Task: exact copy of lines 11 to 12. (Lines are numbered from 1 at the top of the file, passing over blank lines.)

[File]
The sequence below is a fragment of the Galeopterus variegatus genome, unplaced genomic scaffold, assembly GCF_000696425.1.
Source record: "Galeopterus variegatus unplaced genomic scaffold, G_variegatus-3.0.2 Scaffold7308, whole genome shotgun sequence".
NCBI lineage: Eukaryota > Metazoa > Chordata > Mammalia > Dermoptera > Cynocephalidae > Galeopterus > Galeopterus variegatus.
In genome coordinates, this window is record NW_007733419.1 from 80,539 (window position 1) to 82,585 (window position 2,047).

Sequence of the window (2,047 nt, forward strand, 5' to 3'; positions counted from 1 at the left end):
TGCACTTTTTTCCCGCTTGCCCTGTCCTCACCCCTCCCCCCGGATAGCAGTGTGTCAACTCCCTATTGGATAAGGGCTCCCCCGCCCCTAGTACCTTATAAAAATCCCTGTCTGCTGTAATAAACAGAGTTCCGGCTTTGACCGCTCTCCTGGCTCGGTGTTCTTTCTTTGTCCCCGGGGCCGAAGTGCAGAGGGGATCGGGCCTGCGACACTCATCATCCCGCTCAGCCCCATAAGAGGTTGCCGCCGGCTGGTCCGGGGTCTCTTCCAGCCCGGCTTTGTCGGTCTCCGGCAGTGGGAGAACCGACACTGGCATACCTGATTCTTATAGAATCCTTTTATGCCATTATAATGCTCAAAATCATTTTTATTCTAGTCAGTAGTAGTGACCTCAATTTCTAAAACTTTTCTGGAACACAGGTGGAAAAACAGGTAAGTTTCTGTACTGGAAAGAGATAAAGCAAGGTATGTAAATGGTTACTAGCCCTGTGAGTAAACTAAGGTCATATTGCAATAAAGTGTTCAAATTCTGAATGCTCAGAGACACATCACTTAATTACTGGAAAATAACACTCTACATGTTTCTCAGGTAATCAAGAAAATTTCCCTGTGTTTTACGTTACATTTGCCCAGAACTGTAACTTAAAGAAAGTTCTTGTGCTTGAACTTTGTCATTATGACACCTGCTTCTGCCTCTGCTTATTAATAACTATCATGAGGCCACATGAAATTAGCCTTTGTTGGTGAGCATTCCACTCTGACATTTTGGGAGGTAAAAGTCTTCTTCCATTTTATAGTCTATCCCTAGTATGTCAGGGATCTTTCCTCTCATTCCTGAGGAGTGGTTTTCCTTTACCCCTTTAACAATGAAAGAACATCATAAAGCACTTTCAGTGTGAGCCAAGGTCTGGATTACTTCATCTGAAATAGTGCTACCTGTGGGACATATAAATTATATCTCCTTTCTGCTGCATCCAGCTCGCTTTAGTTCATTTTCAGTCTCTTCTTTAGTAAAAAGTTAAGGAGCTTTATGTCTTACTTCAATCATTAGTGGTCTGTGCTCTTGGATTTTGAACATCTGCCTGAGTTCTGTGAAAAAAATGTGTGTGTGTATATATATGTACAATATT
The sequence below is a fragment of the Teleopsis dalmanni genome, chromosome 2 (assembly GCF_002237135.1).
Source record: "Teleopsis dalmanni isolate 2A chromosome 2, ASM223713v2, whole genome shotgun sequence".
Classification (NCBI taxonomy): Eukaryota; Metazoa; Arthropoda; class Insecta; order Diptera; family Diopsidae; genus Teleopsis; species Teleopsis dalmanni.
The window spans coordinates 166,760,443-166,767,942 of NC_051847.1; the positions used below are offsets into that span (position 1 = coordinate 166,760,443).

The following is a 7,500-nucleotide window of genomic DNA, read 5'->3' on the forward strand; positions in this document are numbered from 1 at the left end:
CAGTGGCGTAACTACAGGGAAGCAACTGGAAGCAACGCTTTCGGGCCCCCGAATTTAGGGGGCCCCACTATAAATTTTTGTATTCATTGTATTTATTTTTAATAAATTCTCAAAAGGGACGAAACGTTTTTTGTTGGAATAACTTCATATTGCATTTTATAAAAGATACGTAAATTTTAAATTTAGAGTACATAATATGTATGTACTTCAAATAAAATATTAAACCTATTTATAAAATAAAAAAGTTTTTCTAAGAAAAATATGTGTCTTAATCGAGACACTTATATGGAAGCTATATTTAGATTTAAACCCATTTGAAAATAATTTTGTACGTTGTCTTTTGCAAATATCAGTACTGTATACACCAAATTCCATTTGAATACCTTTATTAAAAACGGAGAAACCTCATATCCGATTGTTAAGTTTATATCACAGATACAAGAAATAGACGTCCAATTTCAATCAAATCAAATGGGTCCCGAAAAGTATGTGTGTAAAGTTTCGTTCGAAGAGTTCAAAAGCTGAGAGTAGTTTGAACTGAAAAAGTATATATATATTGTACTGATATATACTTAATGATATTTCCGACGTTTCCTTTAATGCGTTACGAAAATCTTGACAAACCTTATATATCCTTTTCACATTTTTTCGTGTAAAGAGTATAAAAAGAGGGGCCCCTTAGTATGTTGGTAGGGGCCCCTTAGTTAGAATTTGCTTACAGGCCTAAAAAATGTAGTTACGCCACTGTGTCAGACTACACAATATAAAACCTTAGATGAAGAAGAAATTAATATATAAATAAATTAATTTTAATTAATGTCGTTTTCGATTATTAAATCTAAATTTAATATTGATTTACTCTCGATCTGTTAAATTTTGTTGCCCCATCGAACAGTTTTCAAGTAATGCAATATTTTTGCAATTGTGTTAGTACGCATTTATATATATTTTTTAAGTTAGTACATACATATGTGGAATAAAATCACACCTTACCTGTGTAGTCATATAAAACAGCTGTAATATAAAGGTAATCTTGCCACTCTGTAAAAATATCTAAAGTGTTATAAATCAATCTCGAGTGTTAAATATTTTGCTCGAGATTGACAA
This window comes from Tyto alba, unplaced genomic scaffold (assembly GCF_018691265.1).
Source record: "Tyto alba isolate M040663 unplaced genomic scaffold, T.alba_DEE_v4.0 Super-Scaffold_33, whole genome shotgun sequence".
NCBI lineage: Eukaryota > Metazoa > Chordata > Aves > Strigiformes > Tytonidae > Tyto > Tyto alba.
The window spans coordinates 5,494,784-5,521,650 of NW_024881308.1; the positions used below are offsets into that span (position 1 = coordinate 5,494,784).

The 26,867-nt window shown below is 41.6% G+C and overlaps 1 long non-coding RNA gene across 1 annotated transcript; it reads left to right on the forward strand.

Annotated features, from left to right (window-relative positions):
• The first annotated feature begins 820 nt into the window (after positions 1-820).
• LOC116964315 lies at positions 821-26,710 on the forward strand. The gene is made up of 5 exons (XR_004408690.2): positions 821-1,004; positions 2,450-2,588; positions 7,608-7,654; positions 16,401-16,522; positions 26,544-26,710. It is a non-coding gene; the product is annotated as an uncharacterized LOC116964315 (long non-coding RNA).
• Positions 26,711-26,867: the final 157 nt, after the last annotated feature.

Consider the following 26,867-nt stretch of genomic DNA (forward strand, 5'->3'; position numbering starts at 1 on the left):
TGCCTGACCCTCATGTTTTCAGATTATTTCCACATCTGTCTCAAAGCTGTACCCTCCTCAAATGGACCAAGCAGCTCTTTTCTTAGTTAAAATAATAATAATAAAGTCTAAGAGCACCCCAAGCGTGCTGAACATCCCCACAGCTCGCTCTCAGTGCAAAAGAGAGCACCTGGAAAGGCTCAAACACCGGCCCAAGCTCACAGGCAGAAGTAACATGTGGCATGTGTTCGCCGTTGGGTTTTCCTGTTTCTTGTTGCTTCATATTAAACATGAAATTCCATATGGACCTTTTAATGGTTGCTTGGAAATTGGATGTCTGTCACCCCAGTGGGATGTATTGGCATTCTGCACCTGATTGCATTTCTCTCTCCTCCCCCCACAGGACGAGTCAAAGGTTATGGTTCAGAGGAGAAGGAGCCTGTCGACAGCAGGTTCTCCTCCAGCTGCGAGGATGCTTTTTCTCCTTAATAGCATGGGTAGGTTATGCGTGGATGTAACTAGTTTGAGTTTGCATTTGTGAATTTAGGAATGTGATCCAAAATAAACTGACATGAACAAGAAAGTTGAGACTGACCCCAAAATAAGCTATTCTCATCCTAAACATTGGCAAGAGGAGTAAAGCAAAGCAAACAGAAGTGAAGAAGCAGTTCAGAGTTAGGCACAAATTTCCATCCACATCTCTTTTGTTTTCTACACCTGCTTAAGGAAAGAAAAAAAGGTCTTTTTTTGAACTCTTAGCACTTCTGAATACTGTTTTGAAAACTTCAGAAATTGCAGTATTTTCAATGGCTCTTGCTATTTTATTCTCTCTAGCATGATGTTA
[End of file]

The following is a 7,500-nucleotide window of genomic DNA, read 5'->3' on the forward strand; positions in this document are numbered from 1 at the left end:
CAGTGGCGTAACTACAGGGAAGCAACTGGAAGCAACGCTTTCGGGCCCCCGAATTTAGGGGGCCCCACTATAAATTTTTGTATTCATTGTATTTATTTTTAATAAATTCTCAAAAGGGACGAAACGTTTTTTGTTGGAATAACTTCATATTGCATTTTATAAAAGATACGTAAATTTTAAATTTAGAGTACATAATATGTATGTACTTCAAATAAAATATTAAACCTATTTATAAAATAAAAAAGTTTTTCTAAGAAAAATATGTGTCTTAATCGAGACACTTATATGGAAGCTATATTTAGATTTAAACCCATTTGAAAATAATTTTGTACGTTGTCTTTTGCAAATATCAGTACTGTATACACCAAATTCCATTTGAATACCTTTATTAAAAACGGAGAAACCTCATATCCGATTGTTAAGTTTATATCACAGATACAAGAAATAGACGTCCAATTTCAATCAAATCAAATGGGTCCCGAAAAGTATGTGTGTAAAGTTTCGTTCGAAGAGTTCAAAAGCTGAGAGTAGTTTGAACTGAAAAAGTATATATATATTGTACTGATATATACTTAATGATATTTCCGACGTTTCCTTTAATGCGTTACGAAAATCTTGACAAACCTTATATATCCTTTTCACATTTTTTCGTGTAAAGAGTATAAAAAGAGGGGCCCCTTAGTATGTTGGTAGGGGCCCCTTAGTTAGAATTTGCTTACAGGCCTAAAAAATGTAGTTACGCCACTGTGTCAGACTACACAATATAAAACCTTAGATGAAGAAGAAATTAATATATAAATAAATTAATTTTAATTAATGTCGTTTTCGATTATTAAATCTAAATTTAATATTGATTTACTCTCGATCTGTTAAATTTTGTTGCCCCATCGAACAGTTTTCAAGTAATGCAATATTTTTGCAATTGTGTTAGTACGCATTTATATATATTTTTTAAGTTAGTACATACATATGTGGAATAAAATCACACCTTACCTGTGTAGTCATATAAAACAGCTGTAATATAAAGGTAATCTTGCCACTCTGTAAAAATATCTAAAGTGTTATAAATCAATCTCGAGTGTTAAATATTTTGCTCGAGATTGACAA